“Maybe that person's anxious,” Bean said. “Maybe the person's actually depressed and using video games as a coping mechanism, or a mechanism with which to deal with some personal stress in the world. The better questions that we'd be able to ask them is, ‘Are you able to still go to work? Are you paying your bills? Are you still being a productive member of society on some level?’

“These are all things that are not asked right now. People just at home and they say to their kids or their spouse, ‘Oh my god! You're addicted to video games. You can't put them down! What are you going to do? Gosh, man. I don't want to be around you while you're playing those games.’ Putting those types of opinions on someone has been shown to depress them and to make them feel not worthy. ... It really can screw with their entire psyche, their entire self-esteem.”

In the paper, Bean and his co-authors point to a rising moral panic surrounding video games both here in the U.S. and abroad. Recently ABC’s 20/20 spent a year tracking so-called addicts through various kinds of recovery programs. In China, Tencent voluntarily added time limits to one of its most popular games amidst fears that children were becoming addicted.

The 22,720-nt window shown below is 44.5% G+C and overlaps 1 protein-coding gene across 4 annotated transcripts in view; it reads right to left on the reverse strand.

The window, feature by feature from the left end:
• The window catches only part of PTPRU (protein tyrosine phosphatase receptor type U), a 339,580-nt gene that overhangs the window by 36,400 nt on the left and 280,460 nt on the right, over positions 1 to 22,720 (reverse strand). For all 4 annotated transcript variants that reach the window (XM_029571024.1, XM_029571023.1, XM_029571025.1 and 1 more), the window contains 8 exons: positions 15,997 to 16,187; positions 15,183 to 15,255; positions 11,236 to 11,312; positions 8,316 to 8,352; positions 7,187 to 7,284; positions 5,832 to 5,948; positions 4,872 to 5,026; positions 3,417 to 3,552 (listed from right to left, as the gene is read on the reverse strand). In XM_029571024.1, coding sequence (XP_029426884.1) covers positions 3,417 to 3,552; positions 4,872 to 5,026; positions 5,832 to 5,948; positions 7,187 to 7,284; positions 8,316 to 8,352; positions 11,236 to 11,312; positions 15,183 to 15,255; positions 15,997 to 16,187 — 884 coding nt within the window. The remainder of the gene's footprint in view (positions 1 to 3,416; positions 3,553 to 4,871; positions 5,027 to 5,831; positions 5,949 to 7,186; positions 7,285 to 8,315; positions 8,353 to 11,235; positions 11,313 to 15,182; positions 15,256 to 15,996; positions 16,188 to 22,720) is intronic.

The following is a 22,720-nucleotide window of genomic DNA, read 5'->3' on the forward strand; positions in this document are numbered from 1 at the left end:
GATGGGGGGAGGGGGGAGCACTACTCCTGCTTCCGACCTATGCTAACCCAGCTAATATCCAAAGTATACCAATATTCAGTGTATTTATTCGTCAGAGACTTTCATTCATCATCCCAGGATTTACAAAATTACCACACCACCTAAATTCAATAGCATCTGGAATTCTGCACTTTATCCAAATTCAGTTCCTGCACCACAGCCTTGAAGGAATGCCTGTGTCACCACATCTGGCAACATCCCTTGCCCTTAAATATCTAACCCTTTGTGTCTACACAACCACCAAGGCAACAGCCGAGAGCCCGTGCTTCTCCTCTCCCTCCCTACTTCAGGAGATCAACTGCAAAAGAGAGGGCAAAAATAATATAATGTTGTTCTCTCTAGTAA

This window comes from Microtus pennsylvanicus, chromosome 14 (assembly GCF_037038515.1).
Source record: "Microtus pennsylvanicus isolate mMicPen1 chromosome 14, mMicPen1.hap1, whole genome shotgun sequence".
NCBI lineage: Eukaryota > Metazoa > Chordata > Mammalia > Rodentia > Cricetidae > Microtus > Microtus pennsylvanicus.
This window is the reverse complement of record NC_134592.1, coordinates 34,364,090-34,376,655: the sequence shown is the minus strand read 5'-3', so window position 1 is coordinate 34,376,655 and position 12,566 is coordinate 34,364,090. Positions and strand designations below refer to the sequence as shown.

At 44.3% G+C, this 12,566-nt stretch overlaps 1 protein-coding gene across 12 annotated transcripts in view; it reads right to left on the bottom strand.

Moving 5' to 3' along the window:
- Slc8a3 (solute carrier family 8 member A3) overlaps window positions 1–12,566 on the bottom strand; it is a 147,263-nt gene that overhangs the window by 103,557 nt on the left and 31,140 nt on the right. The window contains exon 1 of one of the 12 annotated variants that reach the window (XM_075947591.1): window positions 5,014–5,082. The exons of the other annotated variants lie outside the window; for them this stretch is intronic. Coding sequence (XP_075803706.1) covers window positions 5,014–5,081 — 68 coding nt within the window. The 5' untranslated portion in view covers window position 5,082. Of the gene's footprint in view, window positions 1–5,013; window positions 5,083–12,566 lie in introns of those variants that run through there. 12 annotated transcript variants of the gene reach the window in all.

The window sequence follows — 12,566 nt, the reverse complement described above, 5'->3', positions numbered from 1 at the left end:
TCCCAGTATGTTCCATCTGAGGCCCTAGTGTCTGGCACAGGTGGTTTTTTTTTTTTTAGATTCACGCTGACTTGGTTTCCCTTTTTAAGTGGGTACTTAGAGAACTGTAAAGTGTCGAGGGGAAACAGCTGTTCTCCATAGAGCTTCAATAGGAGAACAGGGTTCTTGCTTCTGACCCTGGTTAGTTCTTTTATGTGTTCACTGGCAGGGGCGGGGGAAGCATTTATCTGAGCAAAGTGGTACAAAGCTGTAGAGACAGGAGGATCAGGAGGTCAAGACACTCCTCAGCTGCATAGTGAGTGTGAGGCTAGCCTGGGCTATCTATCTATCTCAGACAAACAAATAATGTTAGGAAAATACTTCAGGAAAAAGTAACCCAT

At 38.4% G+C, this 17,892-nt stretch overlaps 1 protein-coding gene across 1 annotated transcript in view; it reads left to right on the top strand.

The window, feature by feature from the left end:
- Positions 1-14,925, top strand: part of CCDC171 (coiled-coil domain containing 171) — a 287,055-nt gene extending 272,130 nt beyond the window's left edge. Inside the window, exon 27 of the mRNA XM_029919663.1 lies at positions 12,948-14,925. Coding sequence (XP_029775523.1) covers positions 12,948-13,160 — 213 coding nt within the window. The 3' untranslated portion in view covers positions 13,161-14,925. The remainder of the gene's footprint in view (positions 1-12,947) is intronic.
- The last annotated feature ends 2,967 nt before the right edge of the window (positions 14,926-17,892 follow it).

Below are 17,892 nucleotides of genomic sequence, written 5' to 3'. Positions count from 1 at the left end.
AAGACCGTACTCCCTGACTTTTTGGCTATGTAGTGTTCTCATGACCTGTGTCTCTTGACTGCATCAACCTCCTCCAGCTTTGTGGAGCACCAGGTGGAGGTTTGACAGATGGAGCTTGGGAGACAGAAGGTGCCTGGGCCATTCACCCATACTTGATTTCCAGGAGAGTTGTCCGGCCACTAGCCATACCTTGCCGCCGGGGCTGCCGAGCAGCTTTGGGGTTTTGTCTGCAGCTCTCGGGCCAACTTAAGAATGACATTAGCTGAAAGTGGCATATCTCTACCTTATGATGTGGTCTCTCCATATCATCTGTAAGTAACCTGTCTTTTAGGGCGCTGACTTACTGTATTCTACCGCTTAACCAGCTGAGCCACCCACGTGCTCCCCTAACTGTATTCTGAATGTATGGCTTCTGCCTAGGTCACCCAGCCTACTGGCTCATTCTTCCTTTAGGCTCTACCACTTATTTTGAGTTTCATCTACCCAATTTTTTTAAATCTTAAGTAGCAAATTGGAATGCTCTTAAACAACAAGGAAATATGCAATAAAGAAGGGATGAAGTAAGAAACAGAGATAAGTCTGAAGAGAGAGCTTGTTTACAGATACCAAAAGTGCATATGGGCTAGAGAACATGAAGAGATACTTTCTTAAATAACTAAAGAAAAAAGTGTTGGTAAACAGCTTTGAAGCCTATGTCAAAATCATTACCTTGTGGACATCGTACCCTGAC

Bean and his co-authors argue that one of the reasons gaming addiction is being thrust into the public eye is to drum up support for individuals and organizations who want to profit from its existence.

“We raise the potential that video game addiction is a ‘thing’ for the psychiatric and medical community less because empirical research has demonstrated a clear foundation,” the paper states, “but rather because video game addiction is a ‘thing’ in the general public’s eye. That is to say, video game addiction offers the potential for grant funding, practice opportunities for members of professional societies and political influence not offered by other potential behavioral addictions.”